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Last Updated: September 29, 2008

Gun raised at maximum elevation


SU-122 Self-propelled Gun
In April 1942 the Central Artillery Directorate (»GAU«) instructed several teams to begin work on a medium mechanized self-propelled vehicle capa­ble of mounting the powerful 122mm gun.
The work of the Uralsky Heavy Machine Tool Factory (»UZTM«) and Zavod N°.592 was overseen by a special team from the Z.Kotin's Commissariat for Tank Production (»NKTP«).
UZTM based its »U-35« (subsequently known as the »SU-122«) vehicle on the chassis and hull of theT-34, placing the »M-30« 122mm gun in a fully armoured casemate with 45mm frontal armour.
The increased size of the crew compartment, in comparison to a turreted vehicle, allowed a crew of five (commander, gunner, driver, and two loaders) to operate the large gun with relative ease, with the crew placed as follows: driver's station at the left front hull, gunner's station at the left behind the driver, commander's station was at the right front and the two loaders (the M-30 loaded separately) were behind the howitzer's breech.
With an overall weight just over 30.5 tonnes (30 tons), the SU-122 had a road speed ot 55km/h (34mph) and with added fuel tanks, a range of 300km, making it more than capable of keeping up with the rapidly advancing Soviet tank forces of the 1943 late summer.
After receiving approval from the GKO, the first 25 SU-122 were completed still in December 1942.
SU-122's were used to form medium self-propelled artillery regiments.
These Medium SP regiments consisted of 16 SU-122's (organized in four batteries) and one commander's T-34 tank.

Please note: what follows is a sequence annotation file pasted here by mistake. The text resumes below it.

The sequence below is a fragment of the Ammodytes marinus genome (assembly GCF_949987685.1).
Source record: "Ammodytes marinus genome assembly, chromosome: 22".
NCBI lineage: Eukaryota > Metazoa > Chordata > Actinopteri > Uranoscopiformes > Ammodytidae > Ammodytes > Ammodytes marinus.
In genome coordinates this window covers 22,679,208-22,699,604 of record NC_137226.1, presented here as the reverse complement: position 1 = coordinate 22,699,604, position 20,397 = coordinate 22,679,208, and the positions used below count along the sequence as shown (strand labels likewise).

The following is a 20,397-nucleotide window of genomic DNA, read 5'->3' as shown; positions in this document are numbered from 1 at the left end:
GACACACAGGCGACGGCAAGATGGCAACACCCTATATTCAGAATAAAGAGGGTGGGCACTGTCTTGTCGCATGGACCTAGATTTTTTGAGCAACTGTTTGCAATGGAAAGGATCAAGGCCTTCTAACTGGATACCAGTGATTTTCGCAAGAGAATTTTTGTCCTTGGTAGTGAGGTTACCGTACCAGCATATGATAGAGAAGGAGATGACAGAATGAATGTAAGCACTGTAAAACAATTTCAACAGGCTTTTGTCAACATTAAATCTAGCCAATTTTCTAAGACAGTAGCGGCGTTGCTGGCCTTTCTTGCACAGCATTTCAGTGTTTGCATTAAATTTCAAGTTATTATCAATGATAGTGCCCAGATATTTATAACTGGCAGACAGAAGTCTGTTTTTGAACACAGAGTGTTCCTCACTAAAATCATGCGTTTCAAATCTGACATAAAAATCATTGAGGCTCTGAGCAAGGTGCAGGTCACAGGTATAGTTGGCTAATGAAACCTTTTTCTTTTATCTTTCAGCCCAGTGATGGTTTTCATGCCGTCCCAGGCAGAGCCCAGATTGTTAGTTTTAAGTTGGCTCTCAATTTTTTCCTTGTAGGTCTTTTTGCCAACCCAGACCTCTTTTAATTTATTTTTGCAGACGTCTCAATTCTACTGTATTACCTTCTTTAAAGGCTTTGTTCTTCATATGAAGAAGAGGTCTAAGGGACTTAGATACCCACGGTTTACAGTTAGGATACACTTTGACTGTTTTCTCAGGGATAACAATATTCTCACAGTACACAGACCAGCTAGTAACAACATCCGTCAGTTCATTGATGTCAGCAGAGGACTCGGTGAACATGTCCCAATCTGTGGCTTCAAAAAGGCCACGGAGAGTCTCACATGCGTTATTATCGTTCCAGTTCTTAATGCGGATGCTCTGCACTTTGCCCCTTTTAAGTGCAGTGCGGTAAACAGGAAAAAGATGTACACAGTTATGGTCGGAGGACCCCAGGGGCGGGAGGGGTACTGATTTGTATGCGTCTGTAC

Soon, the new SU-122 became very popular due to it's quite powerful armament and good armor protection.
In May 1943, the new BP-460A HEAT (High Explosive Anti-Tank) round was accepted. That ammunition allowed the SU-122 to deal with enemy AFV's at long distances.
However, like with most Soviet self-propelled guns, its primary role was direct fire support ot infantry against enemy strongpoints.
Two attempts to improve the performance were undertaken at Uralmash, called »SU-122M« and »SU-122-3«.
The main improvement was the adoption of a new ball mount for the gun which improved its traverse and the vehicle's frontal pro­tection.
The advent ot the more powerful »SU-152« self-propelled gun as well as the highly effective »SU-85« tank destroyer, however, led to the decision in November 1943 to discontinue produc­tion of the SU-122 just 11 months after the first of 638 vehicles had been produced.

Gun raised at maximum elevation of 26 degrees


SG-122 Self-propelled Gun »Artsturm«

One of thirty SG-122 »Artsturm« 122mm M-30 howitzers mounted on captured StuG III chassis at plant N°.592 in late 1942